By Joy Liddicoat Publisher: APC Ginebra,Published on
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“… the internet has transformed human rights movements… Bloggers and human rights defenders who legitimately exercise their right to freedom of expression continue to be arbitrarily arrested, tortured and unjustly sentenced to imprisonment on the pretext of protecting national security or countering terrorism. Some have had their lives threatened and been the subject of death sentences.
“We are dealing with very complex issues. However, these are not merely technical in nature, but have profound policy implications. Therefore, I would like to stress the importance of undertaking a human rights impact assessment whenever Internet policies are being deliberated.”
Ms. Navi Pillay, United Nations High Commissioner for Human Rights
Is access to the internet a human right?
Access to the internet is multifaceted issue including access to physical infrastructure and access to content. Affordable, universal access to the internet is far from a reality. While some countries have enacted legislation that guarantees access, others are more hesitant, acknowledging the internet’s importance for development but wary of considering it a new human right.
In 2011 the Special Rapporteur on Freedom of Expression annual report focused on the internet. The Special Rapporteur did not say that internet access is a human right. Instead, he emphasised that existing international human rights standards oblige states to take steps to ensure internet access for all. APC believes that the internet, with its potential for enabling democracy, development and knowledge-sharing, is a public good. Governments should take steps to enable affordable access for all citizens including access to content in local languages and access for disabled persons.
Is this about creating new rights?
No. At the recent Human Rights Council Panel on Freedom of Expression and the Internet Member States and civil society groups emphasised that the same human rights which apply offline apply online. Human rights defenders are asking all States to promote and protect all human rights and to take a human rights approach to internet governance and regulation.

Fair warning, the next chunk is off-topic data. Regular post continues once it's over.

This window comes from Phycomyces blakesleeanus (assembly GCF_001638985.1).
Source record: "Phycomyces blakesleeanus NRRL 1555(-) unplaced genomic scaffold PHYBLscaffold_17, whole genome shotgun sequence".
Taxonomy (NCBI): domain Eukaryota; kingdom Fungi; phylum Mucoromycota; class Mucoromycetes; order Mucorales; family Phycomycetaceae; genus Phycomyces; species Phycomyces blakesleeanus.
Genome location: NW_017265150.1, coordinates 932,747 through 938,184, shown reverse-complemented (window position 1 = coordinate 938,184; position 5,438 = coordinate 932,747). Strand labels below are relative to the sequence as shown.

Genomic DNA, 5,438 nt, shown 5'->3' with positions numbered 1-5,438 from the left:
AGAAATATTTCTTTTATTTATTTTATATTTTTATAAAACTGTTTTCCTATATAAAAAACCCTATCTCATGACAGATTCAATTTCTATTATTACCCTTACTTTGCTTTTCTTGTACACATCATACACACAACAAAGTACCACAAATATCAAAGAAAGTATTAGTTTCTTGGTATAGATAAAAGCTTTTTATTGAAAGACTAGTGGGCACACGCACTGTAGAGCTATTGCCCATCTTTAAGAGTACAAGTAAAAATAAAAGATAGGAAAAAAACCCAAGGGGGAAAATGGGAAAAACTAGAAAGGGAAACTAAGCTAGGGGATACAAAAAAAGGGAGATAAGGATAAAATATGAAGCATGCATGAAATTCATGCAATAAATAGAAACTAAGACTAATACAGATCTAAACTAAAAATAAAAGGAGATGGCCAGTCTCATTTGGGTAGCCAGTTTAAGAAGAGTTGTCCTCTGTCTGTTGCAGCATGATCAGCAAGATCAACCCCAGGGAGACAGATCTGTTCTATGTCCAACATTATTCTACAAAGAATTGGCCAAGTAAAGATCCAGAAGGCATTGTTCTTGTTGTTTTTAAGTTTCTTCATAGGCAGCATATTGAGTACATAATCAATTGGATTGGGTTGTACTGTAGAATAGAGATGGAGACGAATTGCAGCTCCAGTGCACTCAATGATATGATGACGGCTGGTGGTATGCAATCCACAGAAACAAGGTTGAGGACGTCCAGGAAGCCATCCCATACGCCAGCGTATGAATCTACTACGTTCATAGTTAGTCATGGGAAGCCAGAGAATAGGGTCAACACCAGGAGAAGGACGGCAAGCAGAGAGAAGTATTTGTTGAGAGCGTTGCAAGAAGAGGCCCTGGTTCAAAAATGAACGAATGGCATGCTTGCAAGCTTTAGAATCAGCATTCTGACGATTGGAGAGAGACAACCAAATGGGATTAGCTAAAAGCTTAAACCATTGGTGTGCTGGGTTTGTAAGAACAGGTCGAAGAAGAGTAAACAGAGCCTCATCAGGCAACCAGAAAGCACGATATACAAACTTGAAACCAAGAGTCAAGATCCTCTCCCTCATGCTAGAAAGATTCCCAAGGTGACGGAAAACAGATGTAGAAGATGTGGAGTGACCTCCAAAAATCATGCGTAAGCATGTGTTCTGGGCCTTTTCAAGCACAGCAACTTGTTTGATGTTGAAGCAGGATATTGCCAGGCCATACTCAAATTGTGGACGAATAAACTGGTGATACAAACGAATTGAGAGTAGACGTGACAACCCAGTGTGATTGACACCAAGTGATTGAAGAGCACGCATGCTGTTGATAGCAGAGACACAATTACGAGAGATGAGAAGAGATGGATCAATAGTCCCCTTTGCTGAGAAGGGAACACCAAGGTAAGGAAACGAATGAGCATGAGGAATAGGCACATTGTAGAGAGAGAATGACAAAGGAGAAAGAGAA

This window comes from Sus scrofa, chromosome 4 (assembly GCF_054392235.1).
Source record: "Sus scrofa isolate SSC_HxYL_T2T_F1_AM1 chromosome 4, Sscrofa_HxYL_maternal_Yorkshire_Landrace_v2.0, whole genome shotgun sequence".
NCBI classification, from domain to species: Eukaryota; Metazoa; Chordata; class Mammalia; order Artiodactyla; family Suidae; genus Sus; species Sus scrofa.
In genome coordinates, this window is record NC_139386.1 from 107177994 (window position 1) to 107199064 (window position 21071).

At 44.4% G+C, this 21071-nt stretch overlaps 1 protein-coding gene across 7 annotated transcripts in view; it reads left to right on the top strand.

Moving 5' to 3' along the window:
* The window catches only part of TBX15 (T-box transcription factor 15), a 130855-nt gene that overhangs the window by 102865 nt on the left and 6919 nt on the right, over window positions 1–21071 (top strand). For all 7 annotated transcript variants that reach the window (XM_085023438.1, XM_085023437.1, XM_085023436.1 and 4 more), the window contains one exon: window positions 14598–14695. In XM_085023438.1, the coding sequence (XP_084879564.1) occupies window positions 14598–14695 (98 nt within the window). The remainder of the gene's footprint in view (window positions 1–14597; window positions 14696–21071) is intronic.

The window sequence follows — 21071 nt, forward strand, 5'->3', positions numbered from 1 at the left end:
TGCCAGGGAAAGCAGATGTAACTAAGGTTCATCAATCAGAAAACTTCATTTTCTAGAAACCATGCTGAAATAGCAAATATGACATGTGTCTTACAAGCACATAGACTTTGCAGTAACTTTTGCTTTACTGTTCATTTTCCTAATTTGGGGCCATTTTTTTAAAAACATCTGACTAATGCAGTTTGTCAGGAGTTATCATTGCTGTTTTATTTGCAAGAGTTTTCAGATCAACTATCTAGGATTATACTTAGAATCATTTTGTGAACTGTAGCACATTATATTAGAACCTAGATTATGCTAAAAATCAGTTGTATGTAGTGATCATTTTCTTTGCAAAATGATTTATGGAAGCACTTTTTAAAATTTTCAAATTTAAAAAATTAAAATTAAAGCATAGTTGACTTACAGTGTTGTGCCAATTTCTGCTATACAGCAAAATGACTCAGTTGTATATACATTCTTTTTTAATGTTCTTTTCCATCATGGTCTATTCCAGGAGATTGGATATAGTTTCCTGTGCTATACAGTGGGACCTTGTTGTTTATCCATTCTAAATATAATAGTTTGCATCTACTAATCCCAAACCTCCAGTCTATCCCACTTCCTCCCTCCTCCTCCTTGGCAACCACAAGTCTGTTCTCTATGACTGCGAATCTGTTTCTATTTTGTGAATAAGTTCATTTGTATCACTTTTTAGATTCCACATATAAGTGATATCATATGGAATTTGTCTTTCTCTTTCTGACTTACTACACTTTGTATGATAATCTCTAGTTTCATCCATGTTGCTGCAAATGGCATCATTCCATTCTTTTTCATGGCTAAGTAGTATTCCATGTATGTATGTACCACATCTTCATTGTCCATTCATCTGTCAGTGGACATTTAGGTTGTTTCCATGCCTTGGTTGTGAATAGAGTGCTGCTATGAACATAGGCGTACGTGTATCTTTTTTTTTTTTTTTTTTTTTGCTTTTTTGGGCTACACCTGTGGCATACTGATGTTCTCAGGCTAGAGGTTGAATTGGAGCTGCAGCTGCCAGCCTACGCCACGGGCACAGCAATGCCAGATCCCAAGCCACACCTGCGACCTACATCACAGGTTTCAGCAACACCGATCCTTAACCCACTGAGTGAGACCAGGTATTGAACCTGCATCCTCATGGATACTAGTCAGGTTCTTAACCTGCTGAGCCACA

Aren’t other issues more important? Isn’t this just an issue for developed countries?
All human rights violations are important and priorities must be determined in light of specific national contexts. Special attention is also needed to new and emerging issues that existing groups have not been able to focus on. The internet is one of these issues. Internet-related rights violations can compound existing inequalities and create new ones. Uptake of internet access in developing countries means that internet users in those countries outnumber those in developed countries. Human rights defenders from developing countries have been at the forefront of bringing internet-related issues to the United Nations Human Rights Council.
But this has nothing to do with women, right?
Wrong. Civil society groups in Brazil, for example, have expressed serious concerns that some conservative groups are attempting to block access to information on abortion. The difficulty is that information provided by civil society groups and others can be regarded as being in breach of criminal law as Brazil has one of the most restrictive abortion laws in the world. And, in 2006 the UN Secretary General’s report on Violence Against Women called for more inquiry about the use of the internet and mobile phones in developing forms of violence. Emerging forms of technology mediated violence are being seen such as cyberstalking, digital surveillance, manipulation of personal information and images and sexual harassment that compromise women’s security and safety. Strategies are needed that empower women to use technology, including the internet, to realise the full range of their human rights, combat discrimination and protect themselves from violence.
Women’s human rights defenders have detailed evidence of technology-related violence against women and are participating in the UPR in their countries to raise these and other internet related women’s human rights issues.
What does this have to do with the UPR?
The Human Rights Committee has affirmed that freedom of expression includes internet based expression. UPR reports must include internet related human rights issues. Human rights and the internet are referred to other United Nations activities including the World Summit on the Information Society, Geneva Declaration of Principles and the Internet Governance Forum. UPR national reports must also take account of new developments.
The Special Rapporteur on Freedom of Opinion and Expression has called on States to:
- Apply Article 19 of the ICCPR when developing internet related laws and policies
- Ensure that limitations of online content are not arbitrary or unlawful
- Develop plans of action for improving internet access
What is happening during UPR13?
Friday 25 May 2012 1-2pm Room XXV.
Human rights defenders from Brazil, Ecuador, India, South Africa and the Philippines will be calling on States to:
- Set national goals for improving internet access for all
- Establish regular national multi-stakeholder internet governance processes
- Adopt a rights-based approach to internet related laws and policies
- Ensure cyber strategies and cybercrime laws comply with human rights standards
- Develop national human rights indicators that are internet related
- Protect and defend women’s human rights, including addressing internet-based violence against women
Connect Your Rights! Internet Rights are Human Rights http://rights.apc.org
Ms. Navi Pallay’s interview: http://www.ohchr.org/en/NewsEvents
Women’s human rights issues and the internet: http://genderit.org